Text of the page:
Dallas entrepreneur Tomima Edmark never liked shopping for intimate apparel, and has come to find that few people do, she says. Edmark’s lingerie site, HerRoom.com, stocks 170,000 items, from $9 granny panties to embroidered French bras that sell for more than $170. It also features innovative functions to help shoppers determine which bra brands and styles are likely to fit best.

“I want to be the go-to place for lingerie and underwear,” says Edmark, owner, founder, CEO, and driving force of Andra Group, the parent company. “We give more information on lingerie and underwear than anyone else.”

The thriving e-tailer and its sibling, HisRoom.com, should rake in about $50 million in sales this year, Edmark projects. Most of that is from bras—those must-have foundations whose U.S. sales hit $6.4 billion for the year ended in February, according to NPD Group.

Despite those numbers, bras are not easy to shop for, especially online. Ever since Oprah’s “bra revolution” in 2005, women have become accustomed to hearing that they are probably wearing the wrong size and should be fitted by an “expert.” Contradictory advice abounds on what constitutes good fit. Edmark, who launched HerRoom.com in March 2000, says she had applications in mind that would make it a better experience than going into a store.

The first, “See It Under,” shows photographs of what every bra looks like under five different necklines, the better to see which bits will show.

The second. which took five years to develop, debuted last summer. It’s a five-minute questionnaire about breast shape, spacing, position, and size that crunches variables to recommend specific brands and styles. Visitors who complete the “Know Your Breast Bra Finder” survey are twice as likely to buy rather than just surf, Edmark notes. The Bra Finder also demystifies size discrepancies among brands by ascribing trademarked “universal cup” sizes. A customer identified as D3, for instance, can search for that size instead of having to know she would wear 34DDD in Natori, 34E in Fantasie, and 34F in Chantelle. Edmark expects to augment the Bra Finder by September with hundreds of photos of volunteer women in bras that fit and don’t fit to help educate shoppers.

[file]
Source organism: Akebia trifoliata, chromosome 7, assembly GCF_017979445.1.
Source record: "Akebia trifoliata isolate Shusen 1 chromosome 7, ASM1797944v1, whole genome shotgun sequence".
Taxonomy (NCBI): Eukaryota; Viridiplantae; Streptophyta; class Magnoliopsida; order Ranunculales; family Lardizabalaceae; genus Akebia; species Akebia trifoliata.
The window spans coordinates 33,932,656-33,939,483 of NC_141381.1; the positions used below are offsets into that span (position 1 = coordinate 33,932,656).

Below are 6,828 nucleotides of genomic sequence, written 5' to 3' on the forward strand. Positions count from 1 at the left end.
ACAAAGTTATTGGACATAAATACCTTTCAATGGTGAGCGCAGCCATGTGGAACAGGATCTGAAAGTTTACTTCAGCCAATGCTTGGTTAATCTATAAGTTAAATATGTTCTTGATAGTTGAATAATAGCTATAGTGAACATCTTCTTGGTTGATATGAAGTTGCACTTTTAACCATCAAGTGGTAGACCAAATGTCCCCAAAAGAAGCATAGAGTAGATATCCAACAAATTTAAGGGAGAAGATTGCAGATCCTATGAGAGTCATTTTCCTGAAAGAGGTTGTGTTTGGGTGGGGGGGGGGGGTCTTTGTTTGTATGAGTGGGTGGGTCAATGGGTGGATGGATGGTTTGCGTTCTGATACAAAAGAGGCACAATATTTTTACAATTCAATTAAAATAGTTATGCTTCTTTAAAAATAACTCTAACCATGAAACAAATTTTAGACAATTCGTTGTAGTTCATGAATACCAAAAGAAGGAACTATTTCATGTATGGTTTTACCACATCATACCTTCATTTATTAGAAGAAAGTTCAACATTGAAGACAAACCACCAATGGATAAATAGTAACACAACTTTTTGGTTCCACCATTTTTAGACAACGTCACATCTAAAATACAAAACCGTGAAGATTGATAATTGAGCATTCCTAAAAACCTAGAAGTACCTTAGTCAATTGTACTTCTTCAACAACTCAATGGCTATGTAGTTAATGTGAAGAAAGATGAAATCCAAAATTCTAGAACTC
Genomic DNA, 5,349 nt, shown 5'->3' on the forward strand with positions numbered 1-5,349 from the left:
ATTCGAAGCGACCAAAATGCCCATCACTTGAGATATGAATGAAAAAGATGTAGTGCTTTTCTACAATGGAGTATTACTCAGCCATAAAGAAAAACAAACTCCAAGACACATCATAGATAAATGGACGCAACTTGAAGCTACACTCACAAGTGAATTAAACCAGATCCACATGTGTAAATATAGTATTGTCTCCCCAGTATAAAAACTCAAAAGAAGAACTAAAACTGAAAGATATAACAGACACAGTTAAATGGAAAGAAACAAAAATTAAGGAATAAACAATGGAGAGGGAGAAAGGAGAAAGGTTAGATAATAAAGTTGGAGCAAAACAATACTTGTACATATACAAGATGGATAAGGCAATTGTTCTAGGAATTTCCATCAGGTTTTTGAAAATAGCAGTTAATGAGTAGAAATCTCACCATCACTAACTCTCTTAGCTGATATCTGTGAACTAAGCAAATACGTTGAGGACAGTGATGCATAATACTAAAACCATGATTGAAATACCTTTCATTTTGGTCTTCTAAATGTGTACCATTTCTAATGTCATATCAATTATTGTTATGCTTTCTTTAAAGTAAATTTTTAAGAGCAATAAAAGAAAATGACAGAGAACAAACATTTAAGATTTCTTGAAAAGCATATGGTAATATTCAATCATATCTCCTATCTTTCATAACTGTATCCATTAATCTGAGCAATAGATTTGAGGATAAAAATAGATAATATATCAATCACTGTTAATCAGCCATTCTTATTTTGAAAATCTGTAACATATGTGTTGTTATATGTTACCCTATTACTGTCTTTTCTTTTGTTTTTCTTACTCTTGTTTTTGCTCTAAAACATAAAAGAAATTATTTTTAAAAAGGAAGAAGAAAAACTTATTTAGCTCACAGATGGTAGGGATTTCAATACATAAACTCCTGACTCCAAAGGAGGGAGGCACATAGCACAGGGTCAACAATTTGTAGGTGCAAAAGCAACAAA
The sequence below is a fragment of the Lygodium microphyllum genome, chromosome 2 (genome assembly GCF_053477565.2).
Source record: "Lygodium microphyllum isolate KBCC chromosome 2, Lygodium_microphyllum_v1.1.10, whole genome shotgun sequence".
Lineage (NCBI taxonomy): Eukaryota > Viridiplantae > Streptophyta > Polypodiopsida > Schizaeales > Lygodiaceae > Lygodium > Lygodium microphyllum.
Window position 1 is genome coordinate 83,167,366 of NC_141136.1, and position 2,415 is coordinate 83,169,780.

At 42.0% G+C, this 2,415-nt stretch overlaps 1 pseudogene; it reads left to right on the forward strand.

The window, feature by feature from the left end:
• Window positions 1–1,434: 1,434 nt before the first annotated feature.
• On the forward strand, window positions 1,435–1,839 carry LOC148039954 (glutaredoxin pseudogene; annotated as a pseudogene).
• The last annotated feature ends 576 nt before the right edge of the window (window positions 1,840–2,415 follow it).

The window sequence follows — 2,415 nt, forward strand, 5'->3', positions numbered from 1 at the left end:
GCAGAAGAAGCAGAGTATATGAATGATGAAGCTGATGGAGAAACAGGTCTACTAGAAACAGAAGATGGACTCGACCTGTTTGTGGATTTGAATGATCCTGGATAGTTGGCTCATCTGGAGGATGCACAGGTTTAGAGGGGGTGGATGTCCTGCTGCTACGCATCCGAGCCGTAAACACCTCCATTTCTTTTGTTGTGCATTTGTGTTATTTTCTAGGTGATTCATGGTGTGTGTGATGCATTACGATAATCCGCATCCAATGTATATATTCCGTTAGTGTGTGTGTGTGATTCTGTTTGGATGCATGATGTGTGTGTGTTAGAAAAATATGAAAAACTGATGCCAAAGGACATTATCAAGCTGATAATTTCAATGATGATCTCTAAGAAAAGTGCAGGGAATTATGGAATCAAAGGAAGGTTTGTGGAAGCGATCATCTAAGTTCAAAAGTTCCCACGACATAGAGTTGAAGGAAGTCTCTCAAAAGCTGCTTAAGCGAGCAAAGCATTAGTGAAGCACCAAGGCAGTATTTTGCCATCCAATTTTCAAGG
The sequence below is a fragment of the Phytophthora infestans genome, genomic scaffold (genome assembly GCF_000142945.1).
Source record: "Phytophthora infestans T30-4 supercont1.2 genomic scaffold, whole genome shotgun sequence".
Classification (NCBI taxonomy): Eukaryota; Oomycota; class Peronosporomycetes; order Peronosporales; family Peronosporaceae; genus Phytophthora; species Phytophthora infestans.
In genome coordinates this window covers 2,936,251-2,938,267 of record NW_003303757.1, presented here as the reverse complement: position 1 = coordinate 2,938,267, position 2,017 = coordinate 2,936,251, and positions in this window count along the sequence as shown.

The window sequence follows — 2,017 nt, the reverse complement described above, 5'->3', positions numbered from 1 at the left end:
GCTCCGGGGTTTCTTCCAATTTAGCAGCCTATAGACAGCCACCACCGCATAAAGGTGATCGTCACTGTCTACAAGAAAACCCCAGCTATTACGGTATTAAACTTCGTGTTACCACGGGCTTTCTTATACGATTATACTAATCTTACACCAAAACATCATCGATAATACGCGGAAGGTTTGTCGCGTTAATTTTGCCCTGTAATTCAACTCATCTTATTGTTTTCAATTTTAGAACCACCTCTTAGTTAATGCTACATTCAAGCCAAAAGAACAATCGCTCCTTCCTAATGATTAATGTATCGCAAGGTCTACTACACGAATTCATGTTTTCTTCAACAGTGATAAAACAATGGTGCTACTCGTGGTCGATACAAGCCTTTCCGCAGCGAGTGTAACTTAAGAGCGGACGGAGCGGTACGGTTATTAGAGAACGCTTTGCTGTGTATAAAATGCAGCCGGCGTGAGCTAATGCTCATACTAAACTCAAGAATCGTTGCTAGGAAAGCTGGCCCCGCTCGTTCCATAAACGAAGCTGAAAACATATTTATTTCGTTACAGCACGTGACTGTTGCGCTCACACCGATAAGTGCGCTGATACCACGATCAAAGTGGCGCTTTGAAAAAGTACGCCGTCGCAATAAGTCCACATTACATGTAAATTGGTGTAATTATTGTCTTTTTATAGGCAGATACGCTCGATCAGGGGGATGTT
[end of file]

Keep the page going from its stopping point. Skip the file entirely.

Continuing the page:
Tomima_Edmark2 Edmark’s warehouse stocks thousands of items producing a projected $50 million in annual revenue. Photography by Shane Kislack

Being entrepreneurial comes naturally to Edmark, who made a fortune in the 1990s with the Topsy Tail hair-styling tool, a skinny piece of plastic with a loop that she says reaped more than $150 million in sales. A cash-poor MBA student when she invented it, Edmark raised $5,000 to produce the injection mold by writing a book on kissing. She patented the Topsy Tail, which she later sold, and has filed for rights to innovations on HerRoom.

Not everything she’s done has been a smash success. Products called the Bowrette and the Halo Hat sold modestly. A “kiss-enhancing” machine was a bust.

Then in 2000 she applied for a patent for multiple views of products sold online, and business method patent 8,078,498 was awarded in December 2011. “People think it’s so commonplace, but back then nobody was doing back views and side views, and I was the first,” she claims.

Innumerable e-tailers are potentially infringing on her patent, and Edmark and her attorney are weighing how to proceed, with licensing among the considerations.

It was the enormous success of Topsy Tail that spurred Edmark to try to make magic happen again. “People kind of made me feel like I was a one-hit wonder,” she recalls. “I wanted to prove I wasn’t. You always wonder, are you lucky, or are you talented?”